TOKYO: Japanese researchers said on Friday (November 9th) that they had transplanted stem cells into a patient's brain in the first stage of an innovative study to cure Parkinson's disease.
The research team at the University of Kyoto injected induced Pluripotent Stem (iPS) cells, which have the potential to develop into any cell in the body in the brains of a male patient in the 50s, said the university in – a press release.
The man was stable after the surgery last month, and will now be monitored for two years, the university added.
The researchers injected 2.4 million IPS cells into the left side of the patient's brain in an operation that lasted about three hours.
If there are no problems in the next six months, they will implant another 2.4 million cells to the right.
IPS cells from healthy donors have been developed in precursors of dopamine-producing brain cells, which are no longer present in people with Parkinson's disease.
The operation came after the university announced in July that it would conduct the trial with seven participants aged 50-69.
It is the first to involve the implantation of stem cells into the brain to heal Parkinson's.
"I appreciate the patients for courage and determination," professor at the University of Kyoto Jun Takahashi said on Friday, according to NHK television.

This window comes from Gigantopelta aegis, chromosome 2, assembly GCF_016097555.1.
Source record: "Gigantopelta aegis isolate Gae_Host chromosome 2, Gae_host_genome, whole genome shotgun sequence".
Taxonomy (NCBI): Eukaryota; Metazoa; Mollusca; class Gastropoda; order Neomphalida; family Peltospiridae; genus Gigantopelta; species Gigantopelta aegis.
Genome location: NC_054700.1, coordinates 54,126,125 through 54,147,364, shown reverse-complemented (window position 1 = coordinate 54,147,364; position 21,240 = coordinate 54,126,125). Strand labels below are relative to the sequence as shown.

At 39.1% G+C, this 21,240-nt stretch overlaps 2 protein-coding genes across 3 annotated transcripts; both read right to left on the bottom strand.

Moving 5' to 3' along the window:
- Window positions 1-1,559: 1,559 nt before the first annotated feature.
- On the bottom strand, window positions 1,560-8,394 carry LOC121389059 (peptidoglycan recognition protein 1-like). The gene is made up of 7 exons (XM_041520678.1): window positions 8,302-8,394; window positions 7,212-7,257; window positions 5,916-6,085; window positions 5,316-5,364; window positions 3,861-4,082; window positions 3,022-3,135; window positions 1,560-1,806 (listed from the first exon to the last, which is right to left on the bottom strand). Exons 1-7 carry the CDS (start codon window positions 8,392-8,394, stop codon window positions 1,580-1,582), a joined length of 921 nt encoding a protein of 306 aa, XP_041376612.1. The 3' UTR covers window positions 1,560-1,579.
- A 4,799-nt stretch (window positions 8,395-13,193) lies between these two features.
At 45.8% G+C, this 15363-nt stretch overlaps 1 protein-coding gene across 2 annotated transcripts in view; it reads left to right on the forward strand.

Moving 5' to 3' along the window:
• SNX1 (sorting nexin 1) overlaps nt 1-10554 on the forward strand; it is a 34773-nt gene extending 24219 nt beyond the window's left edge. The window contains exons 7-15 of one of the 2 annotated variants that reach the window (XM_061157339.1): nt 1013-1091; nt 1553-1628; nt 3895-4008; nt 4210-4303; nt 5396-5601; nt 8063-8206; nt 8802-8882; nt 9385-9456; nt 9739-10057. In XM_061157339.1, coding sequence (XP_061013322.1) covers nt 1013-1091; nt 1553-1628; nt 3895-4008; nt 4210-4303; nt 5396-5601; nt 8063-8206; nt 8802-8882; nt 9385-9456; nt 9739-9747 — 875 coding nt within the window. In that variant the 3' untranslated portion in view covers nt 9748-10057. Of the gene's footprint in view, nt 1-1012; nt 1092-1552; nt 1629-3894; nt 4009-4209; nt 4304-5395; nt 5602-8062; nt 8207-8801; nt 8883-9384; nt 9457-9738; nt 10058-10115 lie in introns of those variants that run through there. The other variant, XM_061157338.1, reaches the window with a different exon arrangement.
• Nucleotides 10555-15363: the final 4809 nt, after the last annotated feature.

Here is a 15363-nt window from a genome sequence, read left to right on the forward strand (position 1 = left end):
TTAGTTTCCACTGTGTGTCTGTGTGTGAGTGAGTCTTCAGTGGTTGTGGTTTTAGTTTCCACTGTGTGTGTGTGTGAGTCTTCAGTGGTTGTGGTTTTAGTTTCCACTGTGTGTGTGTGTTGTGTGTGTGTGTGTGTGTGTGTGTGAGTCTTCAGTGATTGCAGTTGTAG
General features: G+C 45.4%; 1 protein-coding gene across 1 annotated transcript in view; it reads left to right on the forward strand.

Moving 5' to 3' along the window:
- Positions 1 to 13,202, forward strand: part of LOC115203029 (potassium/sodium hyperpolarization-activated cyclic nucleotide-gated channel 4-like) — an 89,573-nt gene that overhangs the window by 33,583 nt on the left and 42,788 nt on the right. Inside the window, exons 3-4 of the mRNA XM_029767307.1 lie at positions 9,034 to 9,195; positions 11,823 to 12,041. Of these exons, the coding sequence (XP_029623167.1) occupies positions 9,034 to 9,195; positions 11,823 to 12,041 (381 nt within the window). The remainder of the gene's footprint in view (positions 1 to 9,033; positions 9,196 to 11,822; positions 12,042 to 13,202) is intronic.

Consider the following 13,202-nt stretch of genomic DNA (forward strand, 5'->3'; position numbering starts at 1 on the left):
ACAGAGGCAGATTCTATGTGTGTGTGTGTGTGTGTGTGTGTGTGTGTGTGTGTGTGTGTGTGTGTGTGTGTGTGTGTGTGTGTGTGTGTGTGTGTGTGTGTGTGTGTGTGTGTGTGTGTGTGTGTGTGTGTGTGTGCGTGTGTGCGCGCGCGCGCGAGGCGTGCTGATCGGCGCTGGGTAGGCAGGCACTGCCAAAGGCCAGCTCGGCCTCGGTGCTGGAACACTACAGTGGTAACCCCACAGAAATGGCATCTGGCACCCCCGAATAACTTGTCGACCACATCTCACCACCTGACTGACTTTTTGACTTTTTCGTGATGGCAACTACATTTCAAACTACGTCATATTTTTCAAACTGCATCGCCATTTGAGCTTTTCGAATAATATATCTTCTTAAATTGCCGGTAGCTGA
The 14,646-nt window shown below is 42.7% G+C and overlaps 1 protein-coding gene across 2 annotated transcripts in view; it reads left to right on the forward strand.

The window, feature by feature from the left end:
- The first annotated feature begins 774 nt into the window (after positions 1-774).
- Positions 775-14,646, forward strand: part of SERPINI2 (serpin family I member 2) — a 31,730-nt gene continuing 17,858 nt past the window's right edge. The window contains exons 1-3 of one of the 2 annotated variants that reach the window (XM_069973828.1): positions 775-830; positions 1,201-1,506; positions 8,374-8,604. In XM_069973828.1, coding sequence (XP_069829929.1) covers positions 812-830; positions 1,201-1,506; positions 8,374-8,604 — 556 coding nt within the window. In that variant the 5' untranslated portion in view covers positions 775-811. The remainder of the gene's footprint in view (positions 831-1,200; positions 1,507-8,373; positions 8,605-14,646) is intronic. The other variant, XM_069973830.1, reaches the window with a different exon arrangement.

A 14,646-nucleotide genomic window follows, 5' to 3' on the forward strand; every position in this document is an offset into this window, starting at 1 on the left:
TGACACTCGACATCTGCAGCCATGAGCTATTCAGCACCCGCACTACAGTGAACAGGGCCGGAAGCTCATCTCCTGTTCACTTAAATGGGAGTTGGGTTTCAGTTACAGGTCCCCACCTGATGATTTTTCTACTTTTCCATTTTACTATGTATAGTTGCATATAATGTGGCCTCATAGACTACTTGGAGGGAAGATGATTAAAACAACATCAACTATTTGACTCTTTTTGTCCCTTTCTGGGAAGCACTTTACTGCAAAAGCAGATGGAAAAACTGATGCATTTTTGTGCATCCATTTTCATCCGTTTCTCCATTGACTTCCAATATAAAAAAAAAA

Parkinson's disease is a chronic, degenerative neurological disorder that affects the body's motor system, often causing agitation and other movement difficulties.
Worldwide, about 10 million people have the disease, according to the Parkinson's Disease Foundation.
Currently available devices "improve symptoms without slowing down or stopping progression of the disease," says the foundation.
The human process comes after a previous trial involving monkeys.
Researchers announced last year that primates with Parkinson's symptoms regained significant mobility after iPS cells were inserted into their brains.
They also confirmed that iPS cells did not turn into tumors within two years of implantation.
IPS cells are created by stimulating mature, already specialized cells in a juvenile state – in principle cloning without the need for an embryo.
Cells can be transformed into a range of different types of cells, and their use is a key sector of medical research.